What is the cause of 'Missophonia' who suffers from typing and breathing in response to 'sounds'?
Many people are offended by noises such as the noise of others, but the heart rate is increased by listening to specific sounds such as noises and typing sounds, causing intense aversive feelings. Some people are called ' Missophonia '. Researchers have deepened their understanding through experiments and the like as to why such people of Misophonia show rejection to specific sounds, according to the sciences of Live Science .
Misophonia: Why Do Some Sounds Drive People Crazy?
People who respond to MISOFONIA respond mainly to humming, muffled sounds, typing sounds, sounds of breathing, and other everyday sounds that other people make, such as conversations. People living in Misnonia who often feel negative emotions, anger, and anxieties due to natural noise are often unable to gain the understanding of their surroundings.
'Many people doubt whether misophonia is really an obstacle,' said Damian Dennis, a psychiatric professor at the University of Amsterdam, saying, 'If you make a noise in the cinema, it makes you bother and frustrated' “The symptoms of MISOFONIA are difficult to distinguish from negative emotions to general unpleasant sounds from outsiders.
But Dennis argues that misophonia should be recognized as a serious failure. 'The people in Misofonia are really suffering. We have seen patients who have been divorced or quit work because of their aversion to sound,' said Dennis. However, among medical personnel, the degree of recognition of misophonia is low, and doctors who do not know misophonia sometimes give a diagnosis such as autism or ADHD to children who show excessive reactions to sound.
While many psychologists are aware of the people who are suffering in Misofonia, the current state of research about Misofonia is not very advanced. 'I am convinced of the existence of mysophonia from my research and interactions with patients,' said Ali Mattu, associate professor of medicine psychology at Columbia University. I do not know what causes the problem.
by Joe Green
People who are studying about misophonia think that the brain may be having trouble processing sound, even though the detailed mechanism is unknown. Based on this hypothesis, Denis and his colleagues conducted experiments on 21 Misofonia patients and 23 healthy subjects.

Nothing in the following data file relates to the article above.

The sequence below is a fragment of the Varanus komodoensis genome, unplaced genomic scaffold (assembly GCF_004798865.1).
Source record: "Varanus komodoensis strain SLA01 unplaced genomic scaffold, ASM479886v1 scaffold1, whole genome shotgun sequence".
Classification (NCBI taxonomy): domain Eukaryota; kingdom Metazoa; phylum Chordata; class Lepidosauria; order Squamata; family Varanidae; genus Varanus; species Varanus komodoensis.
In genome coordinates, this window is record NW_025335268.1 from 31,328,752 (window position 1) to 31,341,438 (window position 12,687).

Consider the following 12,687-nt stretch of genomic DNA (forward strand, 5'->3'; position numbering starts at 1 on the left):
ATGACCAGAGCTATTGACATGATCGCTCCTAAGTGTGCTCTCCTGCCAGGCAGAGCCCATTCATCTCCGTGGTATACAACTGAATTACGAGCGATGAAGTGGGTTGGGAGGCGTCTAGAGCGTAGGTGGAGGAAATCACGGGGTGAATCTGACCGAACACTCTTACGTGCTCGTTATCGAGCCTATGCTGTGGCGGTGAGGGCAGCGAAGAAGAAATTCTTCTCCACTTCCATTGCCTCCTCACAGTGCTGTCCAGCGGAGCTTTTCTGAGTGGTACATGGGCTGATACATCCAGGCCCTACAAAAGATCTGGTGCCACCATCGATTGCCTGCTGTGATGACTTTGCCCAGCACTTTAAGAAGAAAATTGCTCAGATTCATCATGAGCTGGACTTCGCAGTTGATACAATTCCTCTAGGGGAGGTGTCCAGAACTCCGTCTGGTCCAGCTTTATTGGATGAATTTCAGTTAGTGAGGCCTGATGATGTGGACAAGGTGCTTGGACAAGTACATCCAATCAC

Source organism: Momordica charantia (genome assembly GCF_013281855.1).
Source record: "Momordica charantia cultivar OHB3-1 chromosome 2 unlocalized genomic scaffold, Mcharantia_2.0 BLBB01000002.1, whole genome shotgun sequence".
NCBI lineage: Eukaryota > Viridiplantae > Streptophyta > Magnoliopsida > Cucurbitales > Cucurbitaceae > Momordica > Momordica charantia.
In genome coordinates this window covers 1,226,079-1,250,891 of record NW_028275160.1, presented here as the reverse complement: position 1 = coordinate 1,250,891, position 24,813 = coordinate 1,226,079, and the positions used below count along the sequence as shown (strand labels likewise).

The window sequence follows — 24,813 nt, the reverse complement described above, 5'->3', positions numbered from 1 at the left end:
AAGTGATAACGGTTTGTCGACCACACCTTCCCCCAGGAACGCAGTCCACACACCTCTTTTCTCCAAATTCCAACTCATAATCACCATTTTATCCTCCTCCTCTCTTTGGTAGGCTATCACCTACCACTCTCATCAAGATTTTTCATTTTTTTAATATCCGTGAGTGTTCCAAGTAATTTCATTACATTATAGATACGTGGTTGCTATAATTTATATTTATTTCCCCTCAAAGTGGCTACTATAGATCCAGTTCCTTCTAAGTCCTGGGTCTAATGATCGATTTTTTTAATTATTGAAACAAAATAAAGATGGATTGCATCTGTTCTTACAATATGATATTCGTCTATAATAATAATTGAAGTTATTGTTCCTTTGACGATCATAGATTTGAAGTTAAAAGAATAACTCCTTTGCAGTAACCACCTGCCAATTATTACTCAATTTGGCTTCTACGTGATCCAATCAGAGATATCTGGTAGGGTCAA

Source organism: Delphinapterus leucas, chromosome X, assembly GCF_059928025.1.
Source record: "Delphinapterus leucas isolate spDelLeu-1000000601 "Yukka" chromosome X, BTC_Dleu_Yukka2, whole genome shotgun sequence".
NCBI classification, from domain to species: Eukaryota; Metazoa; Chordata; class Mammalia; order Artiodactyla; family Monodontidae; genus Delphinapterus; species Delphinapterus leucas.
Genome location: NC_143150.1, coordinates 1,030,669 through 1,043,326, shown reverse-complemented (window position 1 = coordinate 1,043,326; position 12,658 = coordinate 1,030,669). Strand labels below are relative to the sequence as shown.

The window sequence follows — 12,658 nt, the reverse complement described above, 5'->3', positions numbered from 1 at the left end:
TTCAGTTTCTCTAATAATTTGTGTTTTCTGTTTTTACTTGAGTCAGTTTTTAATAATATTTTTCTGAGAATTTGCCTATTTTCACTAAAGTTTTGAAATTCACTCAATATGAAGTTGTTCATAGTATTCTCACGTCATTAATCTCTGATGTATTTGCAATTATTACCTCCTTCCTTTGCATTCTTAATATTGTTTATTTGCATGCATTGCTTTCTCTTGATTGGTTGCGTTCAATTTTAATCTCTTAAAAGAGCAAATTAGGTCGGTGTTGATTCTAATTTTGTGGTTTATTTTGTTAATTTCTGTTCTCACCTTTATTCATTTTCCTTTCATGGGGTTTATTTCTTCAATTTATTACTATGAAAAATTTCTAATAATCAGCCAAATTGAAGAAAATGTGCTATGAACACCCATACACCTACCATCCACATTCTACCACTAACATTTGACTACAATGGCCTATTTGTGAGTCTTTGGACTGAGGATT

The subjects watched a movie that included sounds that caused symptoms of misophonia such as a tongue-slip, and a movie that did not include unpleasant sounds, and the research team monitored the brains of the subjects. As a result, different reactions were triggered between the two groups only for movies that contained offensive sounds.
Patients in Misophonia felt anger and hate when they heard unpleasant sounds, and their heart rate jumped. In addition, from the results of brain scan, it has been found that patients with Misfonia have a strong response in the area called ' Saliency Network ' that elicits attention from the stimuli received by the sense organs to the surrounding prominent ones. From this result, it is suggested that 'the patients in Misophonia may perceive a certain sound as a very distinctive thing because the connection in the brain area is different from the general public, and may cause fear or anxiety'. It has been.
Research on misophonia has only just begun, and Mattu says, 'The biggest problem in treating misofonia is that the criteria for misofonia are not clear.' While some Misophonia patients complain of anxiety, some patients complain of anger to the sound, and the situation is becoming more complex due to the diversity of symptoms.
Therapists who treat misophonia use various techniques based on the emotions triggered by the sound. At the time of writing, Live Science says that it is the most effective treatment to understand what emotions a patient has and to use cognitive behavioral therapy.
in Science, Posted by log1h_ik